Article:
Something we await eagerly the whole year.
I am not suggesting that Sir Owl of the Wood and I are in any way competitive, that would be unseemly, but we do like to exchange notes, discreetly of course. Doesn’t do to discuss under what circumstances one could reasonably beat one’s servants or exactly how many lumps of coal the crawling infants of one’s tied servants can pick from the slag heap before being deemed excessively generous in public. On the subject of beating staff, sorry to bang on about this but it is a good illustration of the tone of our correspondence; Sir Owl is dyed in the wool imperial, whereas I am metric. So while he beats his staff to within an inch of their lives, I lash mine to within a centimeter. As Sir Owl pointed out, this might prolong the entertainment but requires correspondingly longer before the individual becomes usefully productive again. This is why, and it would be uncharacteristically churlish of me not to admit this, Sir Owl has made rather more of a success of his estate than I have mine. He has his sport, but keeps an eye on the bottom line.
Sir Owl also knows how to throw a party. His Christmas festivities were such a riot the now delightfully traumatised local children realize Santa died in a shower of surface-to-air missiles launched from the inverted cupola of Owl Towers (you could have tracked them on NORAD, apparently) and from now on, Christmas is but an excuse to work even harder down his pits. I was very impressed with the seasonal touch of stapling antlers to the ears of the pit ponies and jingly bells to the children’s harnesses. I also admire his Sang-Froid discovering his Grosser Mercedes in his pool and instead of displaying the hint of irritation I would have been unable to conceal, calmly instructing his stable boy to hitch up a team of drays and tow it out before the bodies soiled the upholstery.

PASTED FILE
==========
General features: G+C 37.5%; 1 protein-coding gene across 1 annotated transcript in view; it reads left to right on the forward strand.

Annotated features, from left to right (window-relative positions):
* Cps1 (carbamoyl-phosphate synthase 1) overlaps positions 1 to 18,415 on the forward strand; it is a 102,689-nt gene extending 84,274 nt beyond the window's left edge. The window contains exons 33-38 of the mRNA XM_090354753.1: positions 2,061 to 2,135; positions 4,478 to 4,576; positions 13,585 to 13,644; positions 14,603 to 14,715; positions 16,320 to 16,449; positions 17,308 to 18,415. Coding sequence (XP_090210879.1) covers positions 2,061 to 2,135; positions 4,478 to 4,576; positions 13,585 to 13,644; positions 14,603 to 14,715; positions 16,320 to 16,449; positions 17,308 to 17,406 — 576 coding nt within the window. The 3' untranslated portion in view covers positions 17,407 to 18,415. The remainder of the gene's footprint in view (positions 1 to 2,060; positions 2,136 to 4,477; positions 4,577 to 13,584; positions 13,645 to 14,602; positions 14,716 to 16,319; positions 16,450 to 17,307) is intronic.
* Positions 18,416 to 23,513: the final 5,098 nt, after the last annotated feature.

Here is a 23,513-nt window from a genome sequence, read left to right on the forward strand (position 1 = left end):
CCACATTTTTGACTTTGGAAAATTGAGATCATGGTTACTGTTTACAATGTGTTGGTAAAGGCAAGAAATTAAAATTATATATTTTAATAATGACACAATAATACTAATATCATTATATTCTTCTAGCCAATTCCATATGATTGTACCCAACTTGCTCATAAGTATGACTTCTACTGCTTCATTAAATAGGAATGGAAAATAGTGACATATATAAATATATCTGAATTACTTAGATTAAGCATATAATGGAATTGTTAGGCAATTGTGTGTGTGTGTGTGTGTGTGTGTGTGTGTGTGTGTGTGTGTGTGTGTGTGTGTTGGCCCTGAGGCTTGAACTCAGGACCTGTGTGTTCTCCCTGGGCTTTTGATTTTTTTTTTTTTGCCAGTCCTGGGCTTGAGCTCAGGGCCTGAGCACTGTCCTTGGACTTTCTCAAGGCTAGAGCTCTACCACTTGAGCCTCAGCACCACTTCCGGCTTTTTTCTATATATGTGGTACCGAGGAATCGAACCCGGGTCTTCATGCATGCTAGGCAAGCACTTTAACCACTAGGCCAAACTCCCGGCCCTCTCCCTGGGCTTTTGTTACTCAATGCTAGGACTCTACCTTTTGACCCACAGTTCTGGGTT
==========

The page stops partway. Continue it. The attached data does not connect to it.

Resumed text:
Sir Owl, according to the latest village gossip, is currently a guest of Her Majesty and his undoubtedly not inconsiderable file is being passed to some chappies calling themselves the Crown Prosecution Service.
Nothing so grand at Fort Hippo I fear.
I had a relatively simple repast planned: turtle soup served in its own shell, lobster, grilled sail fish, duck, bush buck etc. but the staff surprised me by telling me that the law, the law no less, meant that they were entitled to not one, but TWO days off for Christmas. Not only did I have to go out and shoot or hook the menu myself, I had to gut and clean it as well. I was hoping the builders would help me lug carcasses but I discovered that they had knocked off at lunchtime leaving a message with Marcia saying they would be back on the fifth of January. They will most definitely be in for a metric thrashing when they get back.
Naturally, come evening I was running late, my heart and lungs complaining about unaccustomed exercise (they are just as militant as my workforce). I decided to switch the generator on. The key span uselessly in the ignition. I wasn’t so much over a barrel as screwed by a useless one. Oh, tsk tsk I said as I kicked everything in sight to smithereens and howled at the moon, the sun long since having descended over the horizon towards Brazil.
‘Calm yourself, light of my life’ said Marcia, her voice oozing honey, ‘we have the portable generator at the site!’
The Daily Telegraph reported recently, real news obviously being a bit thin, that the average married couple has five arguments over Christmas, the first, statistically, being at 10.13 am on Christmas day. I hadn’t even made it past Christmas Eve so thought that this was not the time to remind Marcia that the definition of portable was relative. The damn thing weighs about a 150 kilos and couldn’t be more awkward to carry if the manufacturers had wrapped it in razor wire. Still, unless I knew how to hot wire a generator without toasting its electricals (which I did not), this was our only salvation. Marcia said she would call down to the village for some help.
‘Yes’ I said, ‘I need all the help I can get’. Fortunately sarcasm is often lost in translation so I did not have a steak knife slipped between my ribs to add to my ever increasing misery. Now very weary, I climbed into the truck with Dominic armed with a cold chisel and lump hammer. Yes, the builders had been so keen to bunk off they had forgotten to leave me the keys to the site so I was going to have to smash the lock off. Ding Dong Merrily on High!